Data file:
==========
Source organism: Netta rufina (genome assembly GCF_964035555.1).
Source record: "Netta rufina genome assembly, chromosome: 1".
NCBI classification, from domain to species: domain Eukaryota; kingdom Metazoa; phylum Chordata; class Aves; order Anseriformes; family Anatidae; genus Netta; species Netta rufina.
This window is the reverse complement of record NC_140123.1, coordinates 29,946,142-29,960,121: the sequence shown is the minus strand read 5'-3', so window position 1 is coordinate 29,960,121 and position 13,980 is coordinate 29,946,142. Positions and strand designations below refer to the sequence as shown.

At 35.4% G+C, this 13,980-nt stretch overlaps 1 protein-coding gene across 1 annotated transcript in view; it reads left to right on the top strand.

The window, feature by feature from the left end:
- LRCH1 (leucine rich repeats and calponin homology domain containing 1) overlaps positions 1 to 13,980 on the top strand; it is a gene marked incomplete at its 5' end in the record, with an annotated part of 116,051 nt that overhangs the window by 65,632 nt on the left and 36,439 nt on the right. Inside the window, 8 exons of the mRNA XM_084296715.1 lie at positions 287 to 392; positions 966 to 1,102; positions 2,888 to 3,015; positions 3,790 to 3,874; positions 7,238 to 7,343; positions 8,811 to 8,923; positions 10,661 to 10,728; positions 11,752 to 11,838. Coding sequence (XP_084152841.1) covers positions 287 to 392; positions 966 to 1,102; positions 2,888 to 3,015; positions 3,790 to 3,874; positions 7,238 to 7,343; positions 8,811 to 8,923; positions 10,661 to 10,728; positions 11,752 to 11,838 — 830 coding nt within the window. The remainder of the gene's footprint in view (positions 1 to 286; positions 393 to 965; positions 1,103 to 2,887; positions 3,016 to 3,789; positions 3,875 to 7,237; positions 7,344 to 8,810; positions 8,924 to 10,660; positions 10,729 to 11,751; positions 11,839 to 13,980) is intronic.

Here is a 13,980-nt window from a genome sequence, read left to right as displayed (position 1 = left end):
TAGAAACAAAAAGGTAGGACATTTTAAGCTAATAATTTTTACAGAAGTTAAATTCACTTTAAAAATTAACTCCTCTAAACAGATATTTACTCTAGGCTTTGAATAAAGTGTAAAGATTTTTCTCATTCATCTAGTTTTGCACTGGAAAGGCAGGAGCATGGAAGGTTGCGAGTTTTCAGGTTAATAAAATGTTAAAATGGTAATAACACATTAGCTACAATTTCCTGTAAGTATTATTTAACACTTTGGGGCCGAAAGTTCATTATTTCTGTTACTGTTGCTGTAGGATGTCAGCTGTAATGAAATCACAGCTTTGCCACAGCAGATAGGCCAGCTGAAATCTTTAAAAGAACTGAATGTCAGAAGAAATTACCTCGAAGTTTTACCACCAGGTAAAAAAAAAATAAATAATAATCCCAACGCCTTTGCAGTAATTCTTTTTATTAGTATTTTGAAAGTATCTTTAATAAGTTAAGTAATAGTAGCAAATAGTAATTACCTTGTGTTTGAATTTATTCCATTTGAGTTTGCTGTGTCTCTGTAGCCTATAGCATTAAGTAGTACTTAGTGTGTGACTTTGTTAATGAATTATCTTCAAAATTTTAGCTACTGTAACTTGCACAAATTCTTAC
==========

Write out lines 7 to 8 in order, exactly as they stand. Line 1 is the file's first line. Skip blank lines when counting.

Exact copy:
- LRCH1 (leucine rich repeats and calponin homology domain containing 1) overlaps positions 1 to 13,980 on the top strand; it is a gene marked incomplete at its 5' end in the record, with an annotated part of 116,051 nt that overhangs the window by 65,632 nt on the left and 36,439 nt on the right. Inside the window, 8 exons of the mRNA XM_084296715.1 lie at positions 287 to 392; positions 966 to 1,102; positions 2,888 to 3,015; positions 3,790 to 3,874; positions 7,238 to 7,343; positions 8,811 to 8,923; positions 10,661 to 10,728; positions 11,752 to 11,838. Coding sequence (XP_084152841.1) covers positions 287 to 392; positions 966 to 1,102; positions 2,888 to 3,015; positions 3,790 to 3,874; positions 7,238 to 7,343; positions 8,811 to 8,923; positions 10,661 to 10,728; positions 11,752 to 11,838 — 830 coding nt within the window. The remainder of the gene's footprint in view (positions 1 to 286; positions 393 to 965; positions 1,103 to 2,887; positions 3,016 to 3,789; positions 3,875 to 7,237; positions 7,344 to 8,810; positions 8,924 to 10,660; positions 10,729 to 11,751; positions 11,839 to 13,980) is intronic.

Here is a 13,980-nt window from a genome sequence, read left to right as displayed (position 1 = left end):